For over a thousand years a formal curriculum has been conceived of as an organized and logically-sequenced march from the basics to advanced knowledge. … [T]his works fine if the present is just like the past; if ideas turn into competent action automatically; and if theory, not effects, matters most. … So, suppose knowledge is not the goal of education. Rather, suppose today’s content knowledge is an offshoot of successful ongoing learning in a changing world – in which ‘learning’ means ‘learning to perform in the world.’ … In other words, though we often lose sight of this basic fact, the point of learning is not just to know things but to be a different person – more mature, more wise, more self-disciplined, more effective, and more productive in the broadest sense. Knowledge is an indicator of educational success, not the aim. – Grant Wiggens
Grant Wiggens expounds on this idea in much more detail in his set of posts on curriculum. He points out that, as Dewey wrote in Democracy and Education, learners must first interact with new things, ideas, concepts, etc., in a trial and error way. They try to do something, make something, work with something on their own terms and then pay attention to what works and what doesn’t and how they connect. The goal then of “instruction” is to give learners “something to do, not something to learn; and the doing is of such a nature as to demand thinking, or the intentional noting of connections; learning naturally results” (Dewey).
Laying out a body of knowledge in pre-scripted chunks to be walked through in pace in an effort to save time and energy doesn’t give learners the opportunity to work with the concepts and tools in authentic ways. However, working hands-on with content doesn’t automatically equal authenticity. Are learners being asked to address real problems, issues, and challenges or artificially simplified ones that take naturally ill-structured problems and clean them up for easy grading? Are they being asked to show a real-world performance?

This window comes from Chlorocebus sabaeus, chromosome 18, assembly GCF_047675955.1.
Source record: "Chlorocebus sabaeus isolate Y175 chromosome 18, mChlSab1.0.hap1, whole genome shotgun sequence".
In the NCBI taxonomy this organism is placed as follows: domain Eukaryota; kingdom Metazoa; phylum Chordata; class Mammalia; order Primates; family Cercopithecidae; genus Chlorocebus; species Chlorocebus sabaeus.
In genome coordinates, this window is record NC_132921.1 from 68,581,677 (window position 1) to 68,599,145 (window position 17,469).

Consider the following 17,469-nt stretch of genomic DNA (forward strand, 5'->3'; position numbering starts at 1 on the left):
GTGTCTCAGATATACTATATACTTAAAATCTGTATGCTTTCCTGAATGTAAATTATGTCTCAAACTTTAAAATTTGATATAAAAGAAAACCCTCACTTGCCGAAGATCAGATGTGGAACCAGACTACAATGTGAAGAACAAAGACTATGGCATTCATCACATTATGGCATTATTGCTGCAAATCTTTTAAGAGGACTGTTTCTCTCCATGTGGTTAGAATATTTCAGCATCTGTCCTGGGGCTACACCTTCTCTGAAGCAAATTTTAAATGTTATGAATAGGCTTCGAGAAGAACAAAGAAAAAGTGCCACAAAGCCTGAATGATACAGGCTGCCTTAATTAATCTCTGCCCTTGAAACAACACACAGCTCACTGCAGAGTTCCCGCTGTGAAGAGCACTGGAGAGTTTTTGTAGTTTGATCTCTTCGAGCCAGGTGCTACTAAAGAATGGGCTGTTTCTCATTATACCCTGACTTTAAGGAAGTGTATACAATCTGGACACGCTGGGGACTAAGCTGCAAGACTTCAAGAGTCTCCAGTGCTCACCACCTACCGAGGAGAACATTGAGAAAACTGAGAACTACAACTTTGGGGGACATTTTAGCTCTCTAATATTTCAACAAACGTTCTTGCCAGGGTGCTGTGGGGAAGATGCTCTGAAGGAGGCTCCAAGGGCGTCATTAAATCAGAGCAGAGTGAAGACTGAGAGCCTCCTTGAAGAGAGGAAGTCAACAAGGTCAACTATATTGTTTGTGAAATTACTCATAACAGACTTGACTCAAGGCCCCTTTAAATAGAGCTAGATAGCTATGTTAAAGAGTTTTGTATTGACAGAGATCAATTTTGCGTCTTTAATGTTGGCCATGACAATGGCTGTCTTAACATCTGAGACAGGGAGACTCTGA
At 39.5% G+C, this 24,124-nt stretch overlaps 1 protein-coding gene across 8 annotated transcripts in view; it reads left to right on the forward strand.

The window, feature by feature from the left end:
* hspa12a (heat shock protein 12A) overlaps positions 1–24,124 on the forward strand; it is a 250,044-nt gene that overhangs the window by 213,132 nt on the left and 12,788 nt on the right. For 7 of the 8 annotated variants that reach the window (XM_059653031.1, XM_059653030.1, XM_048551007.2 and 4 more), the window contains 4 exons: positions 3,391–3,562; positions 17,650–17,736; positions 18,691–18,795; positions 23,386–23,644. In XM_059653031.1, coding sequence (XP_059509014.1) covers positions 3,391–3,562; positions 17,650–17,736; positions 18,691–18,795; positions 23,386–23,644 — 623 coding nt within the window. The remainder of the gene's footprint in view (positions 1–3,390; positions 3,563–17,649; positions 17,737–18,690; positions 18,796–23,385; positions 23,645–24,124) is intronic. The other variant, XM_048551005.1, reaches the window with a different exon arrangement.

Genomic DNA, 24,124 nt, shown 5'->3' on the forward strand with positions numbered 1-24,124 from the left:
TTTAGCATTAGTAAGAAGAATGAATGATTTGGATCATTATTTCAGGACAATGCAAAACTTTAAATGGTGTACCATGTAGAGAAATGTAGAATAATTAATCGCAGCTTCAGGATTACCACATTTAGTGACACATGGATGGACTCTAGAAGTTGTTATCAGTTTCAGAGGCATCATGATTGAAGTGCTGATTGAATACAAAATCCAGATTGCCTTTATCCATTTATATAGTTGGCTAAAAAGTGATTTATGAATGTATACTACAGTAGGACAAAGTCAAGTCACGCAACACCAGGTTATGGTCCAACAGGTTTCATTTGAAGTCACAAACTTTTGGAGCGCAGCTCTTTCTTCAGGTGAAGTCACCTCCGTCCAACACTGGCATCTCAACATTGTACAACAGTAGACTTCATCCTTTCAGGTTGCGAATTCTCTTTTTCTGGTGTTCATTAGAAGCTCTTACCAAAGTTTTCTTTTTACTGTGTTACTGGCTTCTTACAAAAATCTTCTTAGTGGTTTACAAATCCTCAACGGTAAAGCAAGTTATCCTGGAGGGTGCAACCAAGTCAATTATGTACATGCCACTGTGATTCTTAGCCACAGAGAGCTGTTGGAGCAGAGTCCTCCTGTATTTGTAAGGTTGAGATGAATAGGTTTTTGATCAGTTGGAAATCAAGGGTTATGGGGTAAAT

And where does all that content that you need to “cover” fit in? Anticipating common misconceptions and missteps offer opportunities to to provide scaffolding to support learners as they note connections and encourage them to further investigate the connections and the contradictions that arise. Those carefully chunked lessons can make more sense and be more meaningful to the learner *after* they experience a need for the information. For example, all those web pages you bookmark to “read later” are like lessons provided before you have an experienced need for them. I think that someday I’ll really want to learn about font kerning but if I read about it now I’ll have only a marginal chance of remembering it when a time comes that I need to know about it. (If that time ever comes!) The challenge is in introducing problems and opportunities that require learners to know about font kerning or the Krebs cycle or internal combustion engines that learners care about. In the case of adult learners that usually involves problems or opportunities that they find authentic; that are readily applicable to their life outside of the formal educational setting; ones that give them the chance to learn not only content, but also how to be more productive and more effective performing in the real world.